Fiscal policy is implemented through Congress and the Presidential branches of government. Since the Great Depression, U.S fiscal policy has enacted a more “counter-cyclical” approach by spending more in recessions to soften the blow to the broader economy. Over the last few days, Congress and the President took this approach by signing the $2.28 trillion coronavirus stimulus package, Coronavirus Aid, Relief, and Economic Security Act (CARES Act). The CARES Act is the largest rescue package in American history. As per the below visual, the package will have wide-reaching impacts. It will send money directly to Americans homes, small businesses, and greatly expand unemployment coverage among a number of other initiatives.
Central Bank to the Rescue
Monetary policy is implemented through the Federal Reserve System, an independent U.S. government agency. The “Fed” as it is often called, has three main tools for maintaining control over the supply of money and credit in the economy.
- Buying and selling government securities from and to banks to increase or decrease the money supply in circulation.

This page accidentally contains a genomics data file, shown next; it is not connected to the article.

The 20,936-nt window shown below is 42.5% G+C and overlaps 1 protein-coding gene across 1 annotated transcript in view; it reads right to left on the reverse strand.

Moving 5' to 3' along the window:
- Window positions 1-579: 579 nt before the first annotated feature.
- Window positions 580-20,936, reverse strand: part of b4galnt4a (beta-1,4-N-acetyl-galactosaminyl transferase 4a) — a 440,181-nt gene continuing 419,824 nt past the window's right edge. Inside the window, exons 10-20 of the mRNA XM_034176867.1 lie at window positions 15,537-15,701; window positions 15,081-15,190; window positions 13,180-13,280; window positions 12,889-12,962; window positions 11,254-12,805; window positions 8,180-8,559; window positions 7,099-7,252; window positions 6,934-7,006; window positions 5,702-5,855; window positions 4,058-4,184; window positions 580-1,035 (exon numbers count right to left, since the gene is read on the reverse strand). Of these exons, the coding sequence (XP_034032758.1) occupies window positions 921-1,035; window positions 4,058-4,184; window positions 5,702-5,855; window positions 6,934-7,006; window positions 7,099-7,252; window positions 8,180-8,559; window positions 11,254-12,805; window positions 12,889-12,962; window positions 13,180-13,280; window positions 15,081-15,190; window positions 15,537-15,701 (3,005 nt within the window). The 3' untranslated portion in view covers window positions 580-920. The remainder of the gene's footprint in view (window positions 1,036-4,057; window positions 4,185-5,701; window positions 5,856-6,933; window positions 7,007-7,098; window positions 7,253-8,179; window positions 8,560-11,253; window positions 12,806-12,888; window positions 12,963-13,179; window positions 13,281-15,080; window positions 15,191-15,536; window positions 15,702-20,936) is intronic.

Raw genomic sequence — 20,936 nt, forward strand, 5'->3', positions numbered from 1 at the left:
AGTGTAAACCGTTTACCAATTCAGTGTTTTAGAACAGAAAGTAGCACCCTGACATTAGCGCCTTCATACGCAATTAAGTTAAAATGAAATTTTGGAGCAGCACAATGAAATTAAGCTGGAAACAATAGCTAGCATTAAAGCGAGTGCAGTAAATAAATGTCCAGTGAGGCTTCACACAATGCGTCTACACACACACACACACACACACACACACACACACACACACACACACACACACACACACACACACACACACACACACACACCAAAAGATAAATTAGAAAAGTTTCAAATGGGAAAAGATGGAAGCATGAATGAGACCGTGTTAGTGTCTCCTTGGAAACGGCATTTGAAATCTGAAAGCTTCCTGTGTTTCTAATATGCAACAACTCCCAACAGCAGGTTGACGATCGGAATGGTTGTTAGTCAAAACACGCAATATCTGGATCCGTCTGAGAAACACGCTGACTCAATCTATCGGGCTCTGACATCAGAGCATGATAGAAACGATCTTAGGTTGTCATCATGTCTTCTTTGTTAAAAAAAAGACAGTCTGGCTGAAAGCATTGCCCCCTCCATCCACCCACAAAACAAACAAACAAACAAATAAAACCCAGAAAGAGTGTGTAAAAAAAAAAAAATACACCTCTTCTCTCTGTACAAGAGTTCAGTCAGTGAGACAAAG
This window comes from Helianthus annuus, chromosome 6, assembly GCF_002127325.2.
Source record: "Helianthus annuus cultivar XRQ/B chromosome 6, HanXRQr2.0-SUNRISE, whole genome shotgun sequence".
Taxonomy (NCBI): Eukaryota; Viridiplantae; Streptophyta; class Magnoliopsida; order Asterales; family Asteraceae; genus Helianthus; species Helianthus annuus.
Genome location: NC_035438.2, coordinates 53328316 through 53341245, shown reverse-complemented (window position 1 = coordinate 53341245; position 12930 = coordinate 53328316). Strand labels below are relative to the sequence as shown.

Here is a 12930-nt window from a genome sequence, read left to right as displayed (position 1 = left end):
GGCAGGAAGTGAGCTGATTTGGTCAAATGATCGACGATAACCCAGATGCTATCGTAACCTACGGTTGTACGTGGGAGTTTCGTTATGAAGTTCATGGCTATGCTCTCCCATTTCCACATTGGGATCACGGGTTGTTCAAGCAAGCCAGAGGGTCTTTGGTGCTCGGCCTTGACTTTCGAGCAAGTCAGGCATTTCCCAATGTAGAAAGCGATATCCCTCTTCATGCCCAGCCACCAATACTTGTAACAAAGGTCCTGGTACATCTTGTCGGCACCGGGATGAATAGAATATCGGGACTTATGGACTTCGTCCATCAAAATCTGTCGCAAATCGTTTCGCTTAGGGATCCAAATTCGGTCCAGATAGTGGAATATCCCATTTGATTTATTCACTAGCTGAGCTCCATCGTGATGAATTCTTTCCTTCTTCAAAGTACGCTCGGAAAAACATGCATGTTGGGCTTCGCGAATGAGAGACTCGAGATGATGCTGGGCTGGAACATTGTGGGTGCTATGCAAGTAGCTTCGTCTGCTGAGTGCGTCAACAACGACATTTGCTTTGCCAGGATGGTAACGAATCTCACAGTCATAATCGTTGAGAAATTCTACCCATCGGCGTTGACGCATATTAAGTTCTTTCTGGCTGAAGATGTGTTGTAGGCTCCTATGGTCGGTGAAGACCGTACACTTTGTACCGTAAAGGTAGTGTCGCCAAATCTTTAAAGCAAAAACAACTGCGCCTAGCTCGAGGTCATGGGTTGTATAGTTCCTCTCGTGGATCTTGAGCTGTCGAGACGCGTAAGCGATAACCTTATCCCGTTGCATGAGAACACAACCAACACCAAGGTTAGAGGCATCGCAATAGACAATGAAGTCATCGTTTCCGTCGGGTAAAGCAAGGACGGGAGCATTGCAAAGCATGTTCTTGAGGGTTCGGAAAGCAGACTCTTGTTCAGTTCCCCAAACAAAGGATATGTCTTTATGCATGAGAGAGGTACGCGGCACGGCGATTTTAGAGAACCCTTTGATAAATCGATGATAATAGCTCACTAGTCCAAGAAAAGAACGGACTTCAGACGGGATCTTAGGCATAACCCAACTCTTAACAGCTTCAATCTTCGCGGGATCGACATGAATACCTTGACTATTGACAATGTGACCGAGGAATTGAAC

- Setting the interest rate (discount rate) that commercial banks pay to borrow funds from Reserve Banks.
- Specifying what reserves deposit-taking banks must set aside.
Since the Great Recession of 2008, the Fed has a slew of new tools to keep the financial system functioning in times of emergency. When facing the Corona pandemic, the Fed acted swiftly to implement all the existing emergency initiatives, as well as creating a number of new ones, per the below chart.
Will These Policy Responses Be Enough?
When placing the recent monetary and fiscal emergency responses in a historical context, it is fair to say that the government has moved swiftly and boldly to pass these initiatives into laws. Having said that, we are dealing with an emergency of a scope not experienced in the modern era, so it is difficult to evaluate if the economy will need more in the near future.
For instance, as Augustin Carstens, the General Manager of the Bank for International Settlements, pointed out, this time around the central bank’s interventions to quell the crisis will need to reach individuals and businesses who are the core victims of the natural disaster. The ‘last mile’ of this channel is not yet in place and needs to be bridged with urgency. If current initiatives are not implemented quickly, more might need to be done later to deal with the negative effects of being too late the first time around.
As we continue navigating the impacts of the coronavirus government stimulus package, we need to be keenly aware that it impacts every American’s finances differently. Be it a small business owner or an individual seeking to understand how this will affect their wallet, our next blog will evaluate the singular impacts for you.